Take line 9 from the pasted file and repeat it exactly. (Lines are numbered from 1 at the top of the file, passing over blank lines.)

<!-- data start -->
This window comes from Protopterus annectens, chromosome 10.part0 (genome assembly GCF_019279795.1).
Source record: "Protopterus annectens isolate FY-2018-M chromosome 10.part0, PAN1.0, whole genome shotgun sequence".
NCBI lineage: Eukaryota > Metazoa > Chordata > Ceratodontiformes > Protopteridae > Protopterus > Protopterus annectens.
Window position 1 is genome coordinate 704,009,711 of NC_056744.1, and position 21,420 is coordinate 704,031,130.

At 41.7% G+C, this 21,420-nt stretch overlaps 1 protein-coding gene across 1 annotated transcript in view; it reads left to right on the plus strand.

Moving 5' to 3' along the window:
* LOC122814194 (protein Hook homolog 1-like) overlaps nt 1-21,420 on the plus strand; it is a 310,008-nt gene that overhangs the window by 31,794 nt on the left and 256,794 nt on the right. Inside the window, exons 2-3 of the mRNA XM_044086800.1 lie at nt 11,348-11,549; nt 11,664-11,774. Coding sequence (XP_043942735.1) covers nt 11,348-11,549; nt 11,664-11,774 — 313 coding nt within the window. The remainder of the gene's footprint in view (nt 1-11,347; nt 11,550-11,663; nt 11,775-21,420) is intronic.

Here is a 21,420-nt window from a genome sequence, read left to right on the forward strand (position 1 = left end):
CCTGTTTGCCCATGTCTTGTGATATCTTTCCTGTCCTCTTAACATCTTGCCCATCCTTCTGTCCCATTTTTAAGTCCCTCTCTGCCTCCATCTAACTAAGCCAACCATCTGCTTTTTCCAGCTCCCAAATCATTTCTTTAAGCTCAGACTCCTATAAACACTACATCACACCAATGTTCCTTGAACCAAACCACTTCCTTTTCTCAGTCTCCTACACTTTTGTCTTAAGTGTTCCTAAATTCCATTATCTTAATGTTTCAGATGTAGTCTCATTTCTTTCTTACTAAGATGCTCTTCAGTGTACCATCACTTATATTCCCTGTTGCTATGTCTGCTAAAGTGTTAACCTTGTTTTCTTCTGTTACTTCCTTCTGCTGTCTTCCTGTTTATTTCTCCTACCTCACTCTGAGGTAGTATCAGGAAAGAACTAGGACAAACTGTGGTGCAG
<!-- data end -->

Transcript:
CCTGTTTGCCCATGTCTTGTGATATCTTTCCTGTCCTCTTAACATCTTGCCCATCCTTCTGTCCCATTTTTAAGTCCCTCTCTGCCTCCATCTAACTAAGCCAACCATCTGCTTTTTCCAGCTCCCAAATCATTTCTTTAAGCTCAGACTCCTATAAACACTACATCACACCAATGTTCCTTGAACCAAACCACTTCCTTTTCTCAGTCTCCTACACTTTTGTCTTAAGTGTTCCTAAATTCCATTATCTTAATGTTTCAGATGTAGTCTCATTTCTTTCTTACTAAGATGCTCTTCAGTGTACCATCACTTATATTCCCTGTTGCTATGTCTGCTAAAGTGTTAACCTTGTTTTCTTCTGTTACTTCCTTCTGCTGTCTTCCTGTTTATTTCTCCTACCTCACTCTGAGGTAGTATCAGGAAAGAACTAGGACAAACTGTGGTGCAG